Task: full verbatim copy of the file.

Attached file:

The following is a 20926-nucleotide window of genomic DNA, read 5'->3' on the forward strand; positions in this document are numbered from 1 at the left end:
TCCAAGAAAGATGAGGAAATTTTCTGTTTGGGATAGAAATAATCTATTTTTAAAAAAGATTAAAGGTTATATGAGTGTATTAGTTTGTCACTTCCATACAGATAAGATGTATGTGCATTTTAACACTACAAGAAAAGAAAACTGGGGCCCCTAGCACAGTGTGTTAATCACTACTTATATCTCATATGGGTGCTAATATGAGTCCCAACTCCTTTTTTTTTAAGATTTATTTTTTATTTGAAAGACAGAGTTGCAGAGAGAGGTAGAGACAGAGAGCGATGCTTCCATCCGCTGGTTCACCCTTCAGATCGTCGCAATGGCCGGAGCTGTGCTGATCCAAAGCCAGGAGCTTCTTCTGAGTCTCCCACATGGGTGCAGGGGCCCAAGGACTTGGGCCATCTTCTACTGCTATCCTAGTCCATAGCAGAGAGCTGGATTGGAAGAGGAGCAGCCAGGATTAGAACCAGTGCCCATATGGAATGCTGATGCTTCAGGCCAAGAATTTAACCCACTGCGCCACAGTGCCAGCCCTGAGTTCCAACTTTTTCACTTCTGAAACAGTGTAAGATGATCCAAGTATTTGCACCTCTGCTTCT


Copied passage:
The following is a 20926-nucleotide window of genomic DNA, read 5'->3' on the forward strand; positions in this document are numbered from 1 at the left end:
TCCAAGAAAGATGAGGAAATTTTCTGTTTGGGATAGAAATAATCTATTTTTAAAAAAGATTAAAGGTTATATGAGTGTATTAGTTTGTCACTTCCATACAGATAAGATGTATGTGCATTTTAACACTACAAGAAAAGAAAACTGGGGCCCCTAGCACAGTGTGTTAATCACTACTTATATCTCATATGGGTGCTAATATGAGTCCCAACTCCTTTTTTTTTAAGATTTATTTTTTATTTGAAAGACAGAGTTGCAGAGAGAGGTAGAGACAGAGAGCGATGCTTCCATCCGCTGGTTCACCCTTCAGATCGTCGCAATGGCCGGAGCTGTGCTGATCCAAAGCCAGGAGCTTCTTCTGAGTCTCCCACATGGGTGCAGGGGCCCAAGGACTTGGGCCATCTTCTACTGCTATCCTAGTCCATAGCAGAGAGCTGGATTGGAAGAGGAGCAGCCAGGATTAGAACCAGTGCCCATATGGAATGCTGATGCTTCAGGCCAAGAATTTAACCCACTGCGCCACAGTGCCAGCCCTGAGTTCCAACTTTTTCACTTCTGAAACAGTGTAAGATGATCCAAGTATTTGCACCTCTGCTTCT